157 articles from WEDNESDAY 30.11.2022

Method for solving notorious calculus problems speeds particle physics computations

For decades, theoretical particle physicists have struggled with vexing calculus problems called Feynman integrals. They are central to every calculation they make—from predicting how magnetic a particle called the muon should be , to estimating the rate at which Higgs bosons should emerge at the Large Hadron Collider (LHC). Now, theorists have found a way...

Finding the answers hidden in our antibodies

An innovative protocol called PepSeq is changing the way researchers test for contagious diseases -- and this knowledge should change the way humanity responds to future pandemics. Researchers just published a comprehensive study about PepSeq that lays out the process, the tool and how to interpret the results, with the goal of more, better and faster information for the next outbreak.

Simulated driving program reduces crash risk for teens with ADHD in small study

A program that combines computer-based and driving simulator training may reduce the proportion of crashes and near crashes among teens with attention-deficit/hyperactivity disorder (ADHD), according to a small study. Teens who took the training, which aims to reduce the number of long glances away from the roadway, had a nearly 40% lower risk for crash or near crash, compared to a similar group...

Fear of professional backlash may keep women from speaking up at academic conferences

Academic conferences provide invaluable opportunities for researchers to present their work and receive feedback from attendees during question-and-answer sessions. Women are less likely to ask questions during these sessions, however, and research in Psychological Science suggests that this may be due to anxiety about how colleagues will receive their comments.

Stanford investigates potential misconduct in president’s research

Stanford University has launched an investigation of possible research misconduct in several papers co-authored many years ago by its president, neuroscientist Marc Tessier-Lavigne, after the school’s student newspaper raised questions about potentially manipulated images in the articles, published long before he came to the school. The university “will assess...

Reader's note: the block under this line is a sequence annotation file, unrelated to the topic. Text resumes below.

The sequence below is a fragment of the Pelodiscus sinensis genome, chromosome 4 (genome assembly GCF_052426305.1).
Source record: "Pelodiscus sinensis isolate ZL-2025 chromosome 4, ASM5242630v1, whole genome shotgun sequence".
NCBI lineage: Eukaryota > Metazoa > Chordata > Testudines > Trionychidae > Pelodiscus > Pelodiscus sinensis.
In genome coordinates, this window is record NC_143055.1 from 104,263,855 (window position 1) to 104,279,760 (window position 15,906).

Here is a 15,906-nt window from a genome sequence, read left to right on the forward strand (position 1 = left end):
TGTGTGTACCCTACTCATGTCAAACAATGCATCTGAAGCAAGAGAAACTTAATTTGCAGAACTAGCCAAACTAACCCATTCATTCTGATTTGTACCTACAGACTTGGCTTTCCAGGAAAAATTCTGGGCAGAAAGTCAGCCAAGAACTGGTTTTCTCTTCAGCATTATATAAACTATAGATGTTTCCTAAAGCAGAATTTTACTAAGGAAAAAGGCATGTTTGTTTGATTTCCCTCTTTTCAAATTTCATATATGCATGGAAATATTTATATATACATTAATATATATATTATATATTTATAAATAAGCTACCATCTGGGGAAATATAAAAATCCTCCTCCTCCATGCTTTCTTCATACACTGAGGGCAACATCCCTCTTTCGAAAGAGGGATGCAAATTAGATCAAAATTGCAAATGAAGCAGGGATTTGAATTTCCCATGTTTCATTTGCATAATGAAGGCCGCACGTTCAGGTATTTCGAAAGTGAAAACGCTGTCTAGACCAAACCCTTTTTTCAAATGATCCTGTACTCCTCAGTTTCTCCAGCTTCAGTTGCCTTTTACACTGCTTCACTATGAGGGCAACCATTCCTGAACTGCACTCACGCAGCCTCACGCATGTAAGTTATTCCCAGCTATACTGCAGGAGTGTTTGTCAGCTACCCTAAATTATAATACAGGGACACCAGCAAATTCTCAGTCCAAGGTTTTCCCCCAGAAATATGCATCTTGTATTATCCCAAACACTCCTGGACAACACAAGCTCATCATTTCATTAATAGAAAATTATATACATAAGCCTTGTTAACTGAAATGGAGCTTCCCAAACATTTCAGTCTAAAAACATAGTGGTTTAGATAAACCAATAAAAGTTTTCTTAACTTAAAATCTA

Researchers demonstrate light-induced locomotion in a nonliquid environment and report a new type of liquid-like motion

Motion is everywhere in living systems and is necessary for mechanical functions in artificial systems, such as robots and machines. Functional mechanical structures that can change volume and shape in response to external stimuli (such as light, heat, electricity, humidity, and chemistry) have a wide range of application prospects in the field of biomechanics and bionic robots. They have...

Researchers build powerful model for discovering new drugs

Researchers have developed a new computer framework that holds promise in the work to discover new drugs. Their framework uses an artificial intelligence method called a convolutional neural network to provide global information about potential novel drug candidates.

Steep fall in implementation of physical activity policy in Ontario schools

Children have become less physically active in school, despite teachers recognizing the importance of daily movement. Now, a new study published in BMC Public Health reveals the implementation of Ontario's Daily Physical Activity (DPA) policy is in sharp decline. The reasons, according to the study, include time constraints and low confidence among teachers about their ability to implement the...

Concussion and head trauma in contact sports to be examined by parliamentary inquiry, Greens say

Lidia Thorpe says Labor and Coalition back hearings while ‘sports organisations need to be transparent about evidence that informs concussion policies’Follow our Australia news live blog for the latest updatesGet our morning and afternoon news emails, free app or daily news podcastA federal parliamentary committee will examine concussion and repeated head trauma in contact sports, with the...

Individuals' cognitive transformations key to understanding desistance from crime, argues expert

Much of U.S. criminal justice policy focuses on recidivism, and probation and parole violators make up a considerable share of jail and prison populations. In a new article, a 2022 winner of the Stockholm Prize in Criminology argues that to understand desistance—the process of reducing or ending criminal behavior—we must consider the role of individuals' cognitive transformations.

Physicists produce symmetry-protected Majorana edge modes on quantum computer

Physicists at Google Quantum AI have used their quantum computer to study a type of effective particle that is more resilient to environmental disturbances that can degrade quantum calculations. These effective particles, known as Majorana edge modes, form as a result of a collective excitation of multiple individual particles, like ocean waves form from the collective motions of water molecules....

Machine-learning model instantly predicts polymer properties

Hundreds of millions of tons of polymer materials are produced globally for use in a vast and ever-growing application space with new material demands such as green chemistry polymers, consumer packaging, adhesives, automotive components, fabrics and solar cells.

Male orb-weaving spiders fight less in female-dominated colonies

Orb-weaving spiders cooperate for more peaceful colonies, a surprising revelation given that most spiders live solitarily. In the colonies that researchers observed, male spiders fought less with one another when there were more female spiders in a colony. But colonies with large numbers of larger and medium-sized female spiders tended to have more aggressive environments.